What do you feel needs to change with Filipinos and how we can better represent the community?

We’ve come a long way from being a little-known breed of people to producing excellent award-winning talents in varied fields. We already know how amazingly talented we Filipinos are and that we can compete and be ultimate winners. Sometimes all we need is that little “break” to make it even further. What I feel that we are still lacking is more exposure of our yet-unknown talents who are working hard to get that “break.”

In the US, they have excellent programs like Balitang America or segments featuring the Global Pinoy give recognition to award-winning Filipinos, but most of this is done after the fact. I think we need to spotlight more of the Filipinos who have yet to prove themselves – these Filipinos need to feel that they can keep their hopes alive by knowing that his fellowmen are behind him.

I’ve always believed that there are 2 groups of Filipinos: (1) the ones who are genuinely out to support you and (2) the ones who are still, sadly, trapped inside the “crab mentality” and want to pull you down. However, I still want to think that there is more of the first group among us.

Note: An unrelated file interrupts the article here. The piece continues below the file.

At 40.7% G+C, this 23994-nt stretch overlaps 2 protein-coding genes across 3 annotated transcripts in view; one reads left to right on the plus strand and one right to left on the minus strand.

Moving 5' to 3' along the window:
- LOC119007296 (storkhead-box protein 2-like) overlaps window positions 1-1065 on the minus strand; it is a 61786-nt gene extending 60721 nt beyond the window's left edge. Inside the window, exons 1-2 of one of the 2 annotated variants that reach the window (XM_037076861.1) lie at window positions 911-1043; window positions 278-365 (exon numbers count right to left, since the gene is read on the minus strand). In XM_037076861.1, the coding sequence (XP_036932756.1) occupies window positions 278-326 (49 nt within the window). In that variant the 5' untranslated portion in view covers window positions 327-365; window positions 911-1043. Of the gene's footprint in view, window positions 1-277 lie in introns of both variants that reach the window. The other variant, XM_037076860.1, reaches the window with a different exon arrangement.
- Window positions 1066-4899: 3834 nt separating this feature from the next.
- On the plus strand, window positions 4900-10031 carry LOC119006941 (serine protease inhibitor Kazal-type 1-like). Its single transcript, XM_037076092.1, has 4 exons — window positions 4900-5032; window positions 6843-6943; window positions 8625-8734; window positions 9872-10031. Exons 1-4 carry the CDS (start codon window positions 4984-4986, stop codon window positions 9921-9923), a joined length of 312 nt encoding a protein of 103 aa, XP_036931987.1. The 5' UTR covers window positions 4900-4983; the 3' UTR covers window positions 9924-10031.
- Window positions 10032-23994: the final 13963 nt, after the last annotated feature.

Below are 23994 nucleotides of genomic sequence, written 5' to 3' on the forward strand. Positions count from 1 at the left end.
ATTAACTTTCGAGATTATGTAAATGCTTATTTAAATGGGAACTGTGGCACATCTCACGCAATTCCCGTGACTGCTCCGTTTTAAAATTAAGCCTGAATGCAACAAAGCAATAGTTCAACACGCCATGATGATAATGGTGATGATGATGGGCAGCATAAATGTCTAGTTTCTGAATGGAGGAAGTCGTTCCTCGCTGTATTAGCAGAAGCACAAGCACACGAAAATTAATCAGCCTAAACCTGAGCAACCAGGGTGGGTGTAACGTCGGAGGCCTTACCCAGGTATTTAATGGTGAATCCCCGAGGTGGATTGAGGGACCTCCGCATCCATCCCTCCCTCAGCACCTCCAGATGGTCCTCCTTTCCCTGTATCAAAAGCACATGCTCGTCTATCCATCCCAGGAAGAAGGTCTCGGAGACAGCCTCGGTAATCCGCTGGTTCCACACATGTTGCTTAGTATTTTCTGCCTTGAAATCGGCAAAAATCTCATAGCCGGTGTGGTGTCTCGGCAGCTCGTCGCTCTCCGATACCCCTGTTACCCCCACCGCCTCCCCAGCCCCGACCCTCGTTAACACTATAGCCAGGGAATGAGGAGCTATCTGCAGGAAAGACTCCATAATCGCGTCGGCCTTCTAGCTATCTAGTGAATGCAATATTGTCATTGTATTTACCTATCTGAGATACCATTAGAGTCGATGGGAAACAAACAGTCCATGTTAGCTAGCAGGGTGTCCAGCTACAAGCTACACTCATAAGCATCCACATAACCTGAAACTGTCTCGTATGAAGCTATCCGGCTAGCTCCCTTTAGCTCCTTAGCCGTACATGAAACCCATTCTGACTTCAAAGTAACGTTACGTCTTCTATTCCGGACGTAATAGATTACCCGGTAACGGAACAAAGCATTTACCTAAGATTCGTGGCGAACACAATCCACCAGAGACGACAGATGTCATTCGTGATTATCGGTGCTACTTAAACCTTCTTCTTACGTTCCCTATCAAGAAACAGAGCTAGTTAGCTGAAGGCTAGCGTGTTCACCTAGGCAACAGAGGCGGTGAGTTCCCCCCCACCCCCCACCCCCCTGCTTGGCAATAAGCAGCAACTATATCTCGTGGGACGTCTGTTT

I truly think that Filipinos should earn the support of their own NOT ONLY because they’ve already won something but because they want to be given the chance to win something.

When was the last time you visited the Philippines?

The last time I visited the Philippines was two Christmases ago. It was nice to see my family again after several years. It was a chance for me not only to bond with them, but also to be reminded of my humble roots. It’s so easy to forget where you come from when you’re surrounded with the luxury and convenience of the States, or in my case now – Europe, flipping the remote to a hundred different channels on your wide-screen TV while nestled in your big sofa in an air-conditioned or centrally-heated room. It is easy to be so consumed with our jobs and plan to get richer so we can have this and that that we forget how it is to LIVE SIMPLE. Going back to the Philippines puts you back on the ground.

In my travels around the world, I’ve learned to appreciate different cultures. It is funny how the definition of beauty changes when you visit the less-privileged places – you tend to look more inward and more into the people and their culture.